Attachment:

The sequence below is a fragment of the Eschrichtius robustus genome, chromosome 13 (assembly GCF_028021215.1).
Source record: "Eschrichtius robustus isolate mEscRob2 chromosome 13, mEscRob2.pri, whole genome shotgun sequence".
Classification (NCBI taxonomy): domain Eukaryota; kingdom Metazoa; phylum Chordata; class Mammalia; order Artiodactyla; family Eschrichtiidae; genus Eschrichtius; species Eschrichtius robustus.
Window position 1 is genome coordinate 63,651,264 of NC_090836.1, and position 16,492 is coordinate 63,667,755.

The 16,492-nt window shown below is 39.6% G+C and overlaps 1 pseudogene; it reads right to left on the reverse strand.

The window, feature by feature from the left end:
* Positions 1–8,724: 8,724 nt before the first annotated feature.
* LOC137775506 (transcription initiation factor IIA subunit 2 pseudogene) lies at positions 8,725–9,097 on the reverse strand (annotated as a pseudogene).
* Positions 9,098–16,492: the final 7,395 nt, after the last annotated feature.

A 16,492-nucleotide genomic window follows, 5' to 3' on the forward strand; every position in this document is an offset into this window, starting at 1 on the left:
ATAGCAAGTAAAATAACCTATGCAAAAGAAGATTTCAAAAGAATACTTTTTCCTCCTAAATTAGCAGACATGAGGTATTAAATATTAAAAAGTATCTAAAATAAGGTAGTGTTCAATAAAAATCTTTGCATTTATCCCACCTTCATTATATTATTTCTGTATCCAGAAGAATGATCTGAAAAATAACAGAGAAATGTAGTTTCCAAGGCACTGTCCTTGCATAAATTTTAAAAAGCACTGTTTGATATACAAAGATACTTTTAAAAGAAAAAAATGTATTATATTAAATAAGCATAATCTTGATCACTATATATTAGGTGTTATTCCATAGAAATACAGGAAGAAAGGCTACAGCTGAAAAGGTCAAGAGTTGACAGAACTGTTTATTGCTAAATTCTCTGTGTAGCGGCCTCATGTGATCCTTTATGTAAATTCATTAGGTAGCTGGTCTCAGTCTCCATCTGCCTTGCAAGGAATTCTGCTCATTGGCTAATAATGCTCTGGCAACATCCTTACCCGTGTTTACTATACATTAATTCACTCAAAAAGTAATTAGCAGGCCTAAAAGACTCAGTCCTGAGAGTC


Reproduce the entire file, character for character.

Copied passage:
The sequence below is a fragment of the Eschrichtius robustus genome, chromosome 13 (assembly GCF_028021215.1).
Source record: "Eschrichtius robustus isolate mEscRob2 chromosome 13, mEscRob2.pri, whole genome shotgun sequence".
Classification (NCBI taxonomy): domain Eukaryota; kingdom Metazoa; phylum Chordata; class Mammalia; order Artiodactyla; family Eschrichtiidae; genus Eschrichtius; species Eschrichtius robustus.
Window position 1 is genome coordinate 63,651,264 of NC_090836.1, and position 16,492 is coordinate 63,667,755.

The 16,492-nt window shown below is 39.6% G+C and overlaps 1 pseudogene; it reads right to left on the reverse strand.

The window, feature by feature from the left end:
* Positions 1–8,724: 8,724 nt before the first annotated feature.
* LOC137775506 (transcription initiation factor IIA subunit 2 pseudogene) lies at positions 8,725–9,097 on the reverse strand (annotated as a pseudogene).
* Positions 9,098–16,492: the final 7,395 nt, after the last annotated feature.

A 16,492-nucleotide genomic window follows, 5' to 3' on the forward strand; every position in this document is an offset into this window, starting at 1 on the left:
ATAGCAAGTAAAATAACCTATGCAAAAGAAGATTTCAAAAGAATACTTTTTCCTCCTAAATTAGCAGACATGAGGTATTAAATATTAAAAAGTATCTAAAATAAGGTAGTGTTCAATAAAAATCTTTGCATTTATCCCACCTTCATTATATTATTTCTGTATCCAGAAGAATGATCTGAAAAATAACAGAGAAATGTAGTTTCCAAGGCACTGTCCTTGCATAAATTTTAAAAAGCACTGTTTGATATACAAAGATACTTTTAAAAGAAAAAAATGTATTATATTAAATAAGCATAATCTTGATCACTATATATTAGGTGTTATTCCATAGAAATACAGGAAGAAAGGCTACAGCTGAAAAGGTCAAGAGTTGACAGAACTGTTTATTGCTAAATTCTCTGTGTAGCGGCCTCATGTGATCCTTTATGTAAATTCATTAGGTAGCTGGTCTCAGTCTCCATCTGCCTTGCAAGGAATTCTGCTCATTGGCTAATAATGCTCTGGCAACATCCTTACCCGTGTTTACTATACATTAATTCACTCAAAAAGTAATTAGCAGGCCTAAAAGACTCAGTCCTGAGAGTC